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Mirtazapine (By mouth)

Mirtazapine (mir-TAZ-a-peen)

Treats depression.

Brand Name(s):

Remeron, Remeron Soltab

There may be other brand names for this medicine.

When This Medicine Should Not Be Used:

This medicine is not right for everyone. Do not use it if you had an allergic reaction to mirtazapine.

How to Use This Medicine:

Tablet, Dissolving Tablet

  • Take your medicine as directed. Your dose may need to be changed several times to find what works best for you. Your doctor may tell you to take this medicine at bedtime, because it can make you sleepy.
  • You may need to take this medicine for several weeks before you begin to feel better.
  • Make sure your hands are dry before you handle the disintegrating tablet. Peel back the foil from the blister pack, then remove the tablet. Do not push the tablet through the foil. Place the tablet in your mouth. After it has melted, swallow or take a drink of water. Do not crush, split, or break the tablet.
  • This medicine should come with a Medication Guide. Ask your pharmacist for a copy if you do not have one.
  • Missed dose: Take a dose as soon as you remember. If it is almost time for your next dose, wait until then and take a regular dose. Do not take extra medicine to make up for a missed dose.
  • Store the medicine in a closed container at room temperature, away from heat, moisture, and direct light. Keep the orally disintegrating tablet in the original package until you are ready to take it.

Drugs and Foods to Avoid:

Ask your doctor or pharmacist before using any other medicine, including over-the-counter medicines, vitamins, and herbal products.

  • Do not use this medicine and an MAO inhibitor within 14 days of each other.
  • Some medicines can affect how mirtazapine works. Tell your doctor if you are using any of the following:
    • Buspirone, carbamazepine, cimetidine, diazepam, fentanyl, lithium, nefazodone, phenytoin, rifampicin, St John's wort, tramadol, or tryptophan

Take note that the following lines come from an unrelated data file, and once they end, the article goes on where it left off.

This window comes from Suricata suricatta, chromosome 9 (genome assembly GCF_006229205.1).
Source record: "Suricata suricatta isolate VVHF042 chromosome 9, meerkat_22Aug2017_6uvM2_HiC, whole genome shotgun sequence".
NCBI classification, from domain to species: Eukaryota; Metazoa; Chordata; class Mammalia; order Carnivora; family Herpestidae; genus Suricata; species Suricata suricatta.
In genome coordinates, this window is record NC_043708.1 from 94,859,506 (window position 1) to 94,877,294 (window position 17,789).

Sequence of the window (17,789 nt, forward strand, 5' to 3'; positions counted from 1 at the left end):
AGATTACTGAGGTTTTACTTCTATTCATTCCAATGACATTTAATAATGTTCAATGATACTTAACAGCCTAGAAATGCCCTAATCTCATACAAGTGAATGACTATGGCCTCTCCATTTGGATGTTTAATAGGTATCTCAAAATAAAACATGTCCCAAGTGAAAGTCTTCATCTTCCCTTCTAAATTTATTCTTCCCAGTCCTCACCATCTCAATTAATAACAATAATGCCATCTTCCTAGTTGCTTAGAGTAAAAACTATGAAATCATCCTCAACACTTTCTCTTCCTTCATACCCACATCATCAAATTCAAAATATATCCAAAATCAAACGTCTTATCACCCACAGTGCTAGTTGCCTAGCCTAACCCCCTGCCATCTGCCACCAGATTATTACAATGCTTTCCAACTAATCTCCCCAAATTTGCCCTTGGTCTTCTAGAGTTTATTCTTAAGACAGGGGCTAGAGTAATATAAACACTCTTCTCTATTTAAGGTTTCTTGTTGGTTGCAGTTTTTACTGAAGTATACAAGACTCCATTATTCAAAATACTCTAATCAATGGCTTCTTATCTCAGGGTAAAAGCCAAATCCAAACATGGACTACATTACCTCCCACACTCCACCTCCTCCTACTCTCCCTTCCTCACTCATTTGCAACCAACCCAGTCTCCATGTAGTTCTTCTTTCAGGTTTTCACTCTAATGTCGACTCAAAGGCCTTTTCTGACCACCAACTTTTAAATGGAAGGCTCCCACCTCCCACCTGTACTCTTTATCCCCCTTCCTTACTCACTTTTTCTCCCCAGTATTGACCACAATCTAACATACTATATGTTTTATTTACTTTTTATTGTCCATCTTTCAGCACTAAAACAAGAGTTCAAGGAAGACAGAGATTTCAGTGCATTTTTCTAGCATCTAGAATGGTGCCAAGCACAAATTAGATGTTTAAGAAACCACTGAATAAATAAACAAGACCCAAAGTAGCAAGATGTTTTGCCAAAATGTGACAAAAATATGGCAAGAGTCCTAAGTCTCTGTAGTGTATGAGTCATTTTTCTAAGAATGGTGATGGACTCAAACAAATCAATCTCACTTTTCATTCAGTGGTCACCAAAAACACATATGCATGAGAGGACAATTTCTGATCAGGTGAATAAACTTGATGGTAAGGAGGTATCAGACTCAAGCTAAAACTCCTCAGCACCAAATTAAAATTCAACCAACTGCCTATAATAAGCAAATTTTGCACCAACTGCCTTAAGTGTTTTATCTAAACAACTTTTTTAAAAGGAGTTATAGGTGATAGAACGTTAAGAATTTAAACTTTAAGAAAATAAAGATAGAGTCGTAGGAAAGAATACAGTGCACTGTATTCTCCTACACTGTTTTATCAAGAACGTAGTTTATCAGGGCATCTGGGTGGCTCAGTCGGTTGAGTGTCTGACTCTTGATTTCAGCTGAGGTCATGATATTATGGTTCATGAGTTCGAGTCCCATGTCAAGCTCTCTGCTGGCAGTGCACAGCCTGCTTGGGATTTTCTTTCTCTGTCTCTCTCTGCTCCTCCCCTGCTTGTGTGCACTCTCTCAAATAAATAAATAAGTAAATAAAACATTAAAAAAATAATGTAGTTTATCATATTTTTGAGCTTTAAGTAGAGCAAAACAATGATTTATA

• Other medicine to treat depression, a triptan medicine to treat migraine headaches, medicine to treat an infection, medicine to treat HIV, or a blood thinner (such as warfarin)
  • Do not drink alcohol while you are using this medicine.

Warnings While Using This Medicine:

  • Tell your doctor if you are pregnant or breastfeeding, or if you have kidney disease, liver disease, glaucoma, high cholesterol, heart or blood vessel disease, or a history of seizures, heart attack, or stroke. Tell your doctor if you have phenylketonuria.
  • For some children, teenagers, and young adults, this medicine may increase mental or emotional problems. This may lead to thoughts of suicide and violence. Talk with your doctor right away if you have any thoughts or behavior changes that concern you. Tell your doctor if you or anyone in your family has a history of bipolar disorder or suicide attempts.
  • This medicine may cause the following problems:
    • Serotonin syndrome (may be life-threatening)
    • Decreased white blood cells, which can affect your body's ability to fight an infection
    • Low sodium levels in the blood
  • Do not stop using this medicine suddenly. Your doctor will need to slowly decrease your dose before you stop it completely.
  • This medicine may make you dizzy or drowsy. Do not drive or do anything else that could be dangerous until you know how this medicine affects you. Stand or sit up slowly if you feel lightheaded or dizzy.
  • Your doctor will do lab tests at regular visits to check on the effects of this medicine. Keep all appointments.
  • Keep all medicine out of the reach of children. Never share your medicine with anyone.

Possible Side Effects While Using This Medicine:

Call your doctor right away if you notice any of these side effects:

  • Allergic reaction: Itching or hives, swelling in your face or hands, swelling or tingling in your mouth or throat, chest tightness, trouble breathing
  • Anxiety, restlessness, fast heartbeat, fever, sweating, muscle spasms, nausea, vomiting, diarrhea, seeing or hearing things that are not there
  • Blistering, peeling, red skin rash
  • Eye pain, vision changes, seeing halos around lights
  • Confusion, weakness, muscle twitching
  • Feeling more excited or energetic than usual
  • Fever, chills, cough, sore throat, body aches
  • Thoughts of hurting yourself or others, worsening depression, unusual behaviors

If you notice these less serious side effects, talk with your doctor:

  • Dry mouth, constipation
  • Increased appetite or weight gain
  • Sleepiness, tiredness

If you notice other side effects that you think are caused by this medicine, tell your doctor

Call your doctor for medical advice about side effects. You may report side effects to FDA at 1-800-FDA-1088


Last Updated: 11/4/2014


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